United Kingdom – Hecate Independent Power (HIP) has launched HIP Atlantic Project.
The project will see 10,000 MW of fixed and floating wind turbines installed in the North Atlantic and connected to the United Kingdom via long-length, high-capacity HVDC undersea power transmission cables. These cables will be made in the United Kingdom at a custom power cable plant worth £200 million ($277 million) that will be erected in a port in the northeast of England. The final cost of the project is expected to be £21 billion ($30 billion).
HIP offshore wind pods
HIP has submitted four connection applications to National Grid Company for an initial 4,000 MW of grid connections to the UK’s 400 kV energy transmission infrastructure at four different locations. Each wind farm – or pod – will be in a different part of the North Atlantic, with each pod containing 1,000 MW of wind turbines having its own dedicated connection to the UK. The UK power system operator will have complete control over the deployment of the HIP offshore wind pods, establishing HIP Atlantic Britain’s first captive wind farm in outside territorial waters.
The first 2,000 MW of HIP Atlantic’s generation capacity, which will be located off the southern and eastern coastlines of Iceland, is projected to be operational in early 2025, coinciding with the decommissioning of the UK’s final coal-fired power facilities and the last of its original generation of commercial nuclear power reactors. Importantly, the HIP Atlantic HVDC transmission cables will never link to the Icelandic transmission system: the high-availability wind capacity will only be connected to the United Kingdom, with National Grid dispatching the power.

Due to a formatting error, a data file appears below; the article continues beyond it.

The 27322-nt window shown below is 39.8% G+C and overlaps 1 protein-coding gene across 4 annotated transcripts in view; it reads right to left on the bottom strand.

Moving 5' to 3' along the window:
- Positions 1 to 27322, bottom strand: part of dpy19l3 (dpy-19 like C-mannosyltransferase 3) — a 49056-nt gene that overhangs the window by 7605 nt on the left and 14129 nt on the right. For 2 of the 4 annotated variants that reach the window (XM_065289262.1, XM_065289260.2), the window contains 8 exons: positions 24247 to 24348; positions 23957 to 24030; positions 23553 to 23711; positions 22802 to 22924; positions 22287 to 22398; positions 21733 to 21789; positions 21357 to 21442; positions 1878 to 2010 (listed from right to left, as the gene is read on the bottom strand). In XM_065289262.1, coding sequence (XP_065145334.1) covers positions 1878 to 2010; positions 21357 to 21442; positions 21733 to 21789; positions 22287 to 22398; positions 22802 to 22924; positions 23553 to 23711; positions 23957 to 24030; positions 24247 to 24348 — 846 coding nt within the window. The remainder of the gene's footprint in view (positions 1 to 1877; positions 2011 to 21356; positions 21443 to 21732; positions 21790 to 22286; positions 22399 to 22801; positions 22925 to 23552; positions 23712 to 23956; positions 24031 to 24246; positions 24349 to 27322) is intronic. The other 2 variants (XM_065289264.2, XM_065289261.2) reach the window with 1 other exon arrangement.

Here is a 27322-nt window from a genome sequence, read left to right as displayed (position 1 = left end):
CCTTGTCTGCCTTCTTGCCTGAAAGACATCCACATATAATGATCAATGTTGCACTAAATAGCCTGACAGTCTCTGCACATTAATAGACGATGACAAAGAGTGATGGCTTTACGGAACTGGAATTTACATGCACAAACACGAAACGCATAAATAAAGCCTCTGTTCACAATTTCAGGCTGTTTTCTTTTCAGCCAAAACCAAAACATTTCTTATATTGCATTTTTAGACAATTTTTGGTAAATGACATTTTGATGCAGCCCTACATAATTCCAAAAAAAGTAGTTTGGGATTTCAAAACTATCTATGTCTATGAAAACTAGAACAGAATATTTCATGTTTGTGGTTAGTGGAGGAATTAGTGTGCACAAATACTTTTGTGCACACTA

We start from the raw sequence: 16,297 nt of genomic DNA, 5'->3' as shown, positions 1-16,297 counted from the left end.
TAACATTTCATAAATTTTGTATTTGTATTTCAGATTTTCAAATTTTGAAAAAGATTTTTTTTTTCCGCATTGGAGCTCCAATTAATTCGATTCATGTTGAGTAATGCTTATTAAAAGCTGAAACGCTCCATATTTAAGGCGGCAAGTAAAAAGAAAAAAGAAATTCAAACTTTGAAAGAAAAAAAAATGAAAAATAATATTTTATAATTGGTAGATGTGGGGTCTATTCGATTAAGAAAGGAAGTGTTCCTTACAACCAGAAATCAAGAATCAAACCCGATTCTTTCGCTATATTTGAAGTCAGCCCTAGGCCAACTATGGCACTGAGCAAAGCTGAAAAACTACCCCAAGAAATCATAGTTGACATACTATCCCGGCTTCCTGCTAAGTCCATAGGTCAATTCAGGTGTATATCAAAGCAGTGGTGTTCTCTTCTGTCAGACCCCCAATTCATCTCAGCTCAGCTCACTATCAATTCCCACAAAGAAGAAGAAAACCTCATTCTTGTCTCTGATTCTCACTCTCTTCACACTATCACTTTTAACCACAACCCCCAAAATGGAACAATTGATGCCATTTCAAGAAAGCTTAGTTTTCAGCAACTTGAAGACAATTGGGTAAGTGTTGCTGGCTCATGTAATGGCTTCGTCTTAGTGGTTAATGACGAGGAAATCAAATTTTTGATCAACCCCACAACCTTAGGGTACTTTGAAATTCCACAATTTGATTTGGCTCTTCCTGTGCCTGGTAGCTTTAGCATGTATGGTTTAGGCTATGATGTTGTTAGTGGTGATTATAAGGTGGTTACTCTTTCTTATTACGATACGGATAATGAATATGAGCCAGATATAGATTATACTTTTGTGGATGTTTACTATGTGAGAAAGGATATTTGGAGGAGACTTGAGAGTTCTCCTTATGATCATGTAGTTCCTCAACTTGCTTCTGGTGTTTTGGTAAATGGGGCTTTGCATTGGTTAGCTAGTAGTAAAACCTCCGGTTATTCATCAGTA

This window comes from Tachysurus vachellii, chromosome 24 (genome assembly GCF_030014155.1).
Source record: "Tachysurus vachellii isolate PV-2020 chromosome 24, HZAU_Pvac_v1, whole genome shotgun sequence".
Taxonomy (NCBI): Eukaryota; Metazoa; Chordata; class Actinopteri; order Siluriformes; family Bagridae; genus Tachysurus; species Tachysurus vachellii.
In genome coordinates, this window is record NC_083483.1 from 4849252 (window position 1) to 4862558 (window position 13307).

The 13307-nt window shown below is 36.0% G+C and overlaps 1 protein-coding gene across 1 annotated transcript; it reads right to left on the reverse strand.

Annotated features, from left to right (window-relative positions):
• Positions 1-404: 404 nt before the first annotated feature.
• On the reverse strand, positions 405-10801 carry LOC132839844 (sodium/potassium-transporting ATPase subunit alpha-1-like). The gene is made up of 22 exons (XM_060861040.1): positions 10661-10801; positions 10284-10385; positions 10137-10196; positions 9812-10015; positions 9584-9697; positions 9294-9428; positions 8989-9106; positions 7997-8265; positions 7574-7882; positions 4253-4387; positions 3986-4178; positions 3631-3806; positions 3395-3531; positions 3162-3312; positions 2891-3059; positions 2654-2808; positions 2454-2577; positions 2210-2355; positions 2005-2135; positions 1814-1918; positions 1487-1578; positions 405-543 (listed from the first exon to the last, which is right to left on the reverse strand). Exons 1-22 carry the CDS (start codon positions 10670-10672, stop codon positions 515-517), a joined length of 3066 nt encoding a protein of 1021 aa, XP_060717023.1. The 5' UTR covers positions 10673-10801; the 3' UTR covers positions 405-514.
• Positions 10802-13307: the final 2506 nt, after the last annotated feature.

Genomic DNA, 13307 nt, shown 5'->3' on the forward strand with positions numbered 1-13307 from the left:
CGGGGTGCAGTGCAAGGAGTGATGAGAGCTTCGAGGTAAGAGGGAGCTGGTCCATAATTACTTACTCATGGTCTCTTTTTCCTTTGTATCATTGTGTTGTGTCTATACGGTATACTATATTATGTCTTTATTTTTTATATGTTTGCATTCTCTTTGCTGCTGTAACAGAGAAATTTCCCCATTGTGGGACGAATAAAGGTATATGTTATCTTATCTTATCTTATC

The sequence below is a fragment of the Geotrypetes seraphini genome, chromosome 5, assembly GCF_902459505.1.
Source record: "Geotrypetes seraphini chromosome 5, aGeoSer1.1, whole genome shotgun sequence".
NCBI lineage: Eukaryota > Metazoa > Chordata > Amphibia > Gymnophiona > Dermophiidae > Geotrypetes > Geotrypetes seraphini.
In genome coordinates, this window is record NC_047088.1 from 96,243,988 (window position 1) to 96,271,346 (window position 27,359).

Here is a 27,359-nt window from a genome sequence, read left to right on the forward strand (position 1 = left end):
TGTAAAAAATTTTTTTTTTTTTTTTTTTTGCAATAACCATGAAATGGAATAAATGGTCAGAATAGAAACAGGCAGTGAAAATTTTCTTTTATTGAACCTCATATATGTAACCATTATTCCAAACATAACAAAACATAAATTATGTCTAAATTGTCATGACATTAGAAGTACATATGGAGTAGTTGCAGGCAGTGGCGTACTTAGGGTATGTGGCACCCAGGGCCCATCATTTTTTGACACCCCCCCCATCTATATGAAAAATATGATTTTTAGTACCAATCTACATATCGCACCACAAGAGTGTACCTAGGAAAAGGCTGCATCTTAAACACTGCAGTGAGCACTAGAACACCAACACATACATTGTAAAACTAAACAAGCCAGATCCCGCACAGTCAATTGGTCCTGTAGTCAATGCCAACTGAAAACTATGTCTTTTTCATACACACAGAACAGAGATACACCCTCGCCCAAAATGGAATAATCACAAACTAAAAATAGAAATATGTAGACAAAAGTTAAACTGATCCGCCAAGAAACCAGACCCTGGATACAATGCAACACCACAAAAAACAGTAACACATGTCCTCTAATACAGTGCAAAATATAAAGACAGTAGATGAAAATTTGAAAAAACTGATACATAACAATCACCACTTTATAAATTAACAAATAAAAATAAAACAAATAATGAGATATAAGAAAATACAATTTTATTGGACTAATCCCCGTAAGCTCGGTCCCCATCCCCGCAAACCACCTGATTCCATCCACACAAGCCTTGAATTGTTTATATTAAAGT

HIP’s planned offshore wind pods in the North Atlantic will be situated in a different meteorological catchment region than current North Sea and Irish Sea wind farms, allowing HIP renewable electricity to be delivered when existing British wind farms are stranded. This range of wind sources creates a geographical portfolio effect, which protects the UK transmission grid from having too much offshore wind power in one place.
Emphasizing British made content
In every aspect of its equipment production and installation process, HIP Atlantic wants to maximize British made content: throughout offshore wind turbine and cable fabrication, installation, and operations, HIP wants to create more long-term, high-value jobs across the United Kingdom than any prior wind farm linked to the National Grid. In the United Kingdom, the initial 2,000 MW capacity will create 15,000 new jobs.
Benefit of Iceland
Iceland will benefit significantly from HIP Atlantic’s offshore wind investment program. The first Icelandic investment in the project’s first 2,000 MW pilot phase is estimated to be £2.9 million ($4 million) in 2021, increasing to £144 million ($200 million) by 2025. The 2,000 MW pilot phase is expected to create up to 500 new employment in southern and eastern Iceland.